Researchers have found a group of brain cells that control appetite, and activating these neurons can curb the feeling of hunger. Beyond that, the findings could also help to control the so-called obesity epidemic.
Obesity rates are on the rise around the globe, and the United States is home to a veritable obesity epidemic.
But a team of researchers from the University of Warwick in Coventry, United Kingdom, have made a groundbreaking discovery that could transform dieting and weight loss practices.
The scientists – led by Nicholas Dale, a professor of neuroscience at the University of Warwick – found that a group of neurons called tanycytes “communicate” with the brain directly to “tell” it to stop the sensation of hunger.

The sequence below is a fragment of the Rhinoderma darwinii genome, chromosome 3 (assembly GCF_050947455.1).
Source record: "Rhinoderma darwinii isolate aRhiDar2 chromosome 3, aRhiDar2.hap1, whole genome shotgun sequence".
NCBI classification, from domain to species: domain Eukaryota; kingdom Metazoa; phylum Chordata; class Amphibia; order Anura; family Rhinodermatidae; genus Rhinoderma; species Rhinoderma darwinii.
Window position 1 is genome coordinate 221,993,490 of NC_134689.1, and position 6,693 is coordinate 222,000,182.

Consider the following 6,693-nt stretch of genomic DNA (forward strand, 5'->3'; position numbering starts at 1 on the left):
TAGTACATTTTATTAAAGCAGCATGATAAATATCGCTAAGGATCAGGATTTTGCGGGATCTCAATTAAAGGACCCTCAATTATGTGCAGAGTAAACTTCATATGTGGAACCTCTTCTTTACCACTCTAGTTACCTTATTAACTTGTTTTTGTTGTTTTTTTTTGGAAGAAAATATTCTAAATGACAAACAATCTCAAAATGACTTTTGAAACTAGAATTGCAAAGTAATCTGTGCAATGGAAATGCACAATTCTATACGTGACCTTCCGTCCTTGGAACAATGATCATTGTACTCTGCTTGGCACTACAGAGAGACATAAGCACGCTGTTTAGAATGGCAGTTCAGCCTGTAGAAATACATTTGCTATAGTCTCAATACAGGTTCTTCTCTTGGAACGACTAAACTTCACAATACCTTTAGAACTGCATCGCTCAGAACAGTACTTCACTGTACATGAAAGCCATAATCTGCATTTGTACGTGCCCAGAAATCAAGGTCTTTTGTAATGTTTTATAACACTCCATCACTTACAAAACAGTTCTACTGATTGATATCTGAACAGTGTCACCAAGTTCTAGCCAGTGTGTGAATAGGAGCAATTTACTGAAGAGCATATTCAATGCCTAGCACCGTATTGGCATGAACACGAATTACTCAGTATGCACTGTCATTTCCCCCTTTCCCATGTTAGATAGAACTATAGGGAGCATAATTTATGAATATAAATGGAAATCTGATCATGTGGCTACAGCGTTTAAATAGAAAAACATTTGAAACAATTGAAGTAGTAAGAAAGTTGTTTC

The first author of the new study is Greta Lazutkaite, and the findings were published in the journal Molecular Metabolism.
Tanycytes are glial neurons in an area of the brain called the hypothalamus, and recent studies have suggested that these cells may control energy levels and body weight. However, this is the first time that scientists show how these cells signal satiety by detecting certain nutrients in food.
More specifically, the authors explain, it was known that tanycytes are able to detect glucose in the cerebrospinal fluid, but the new research shows that essential amino acids can activate these neurons and make us feel less hungry.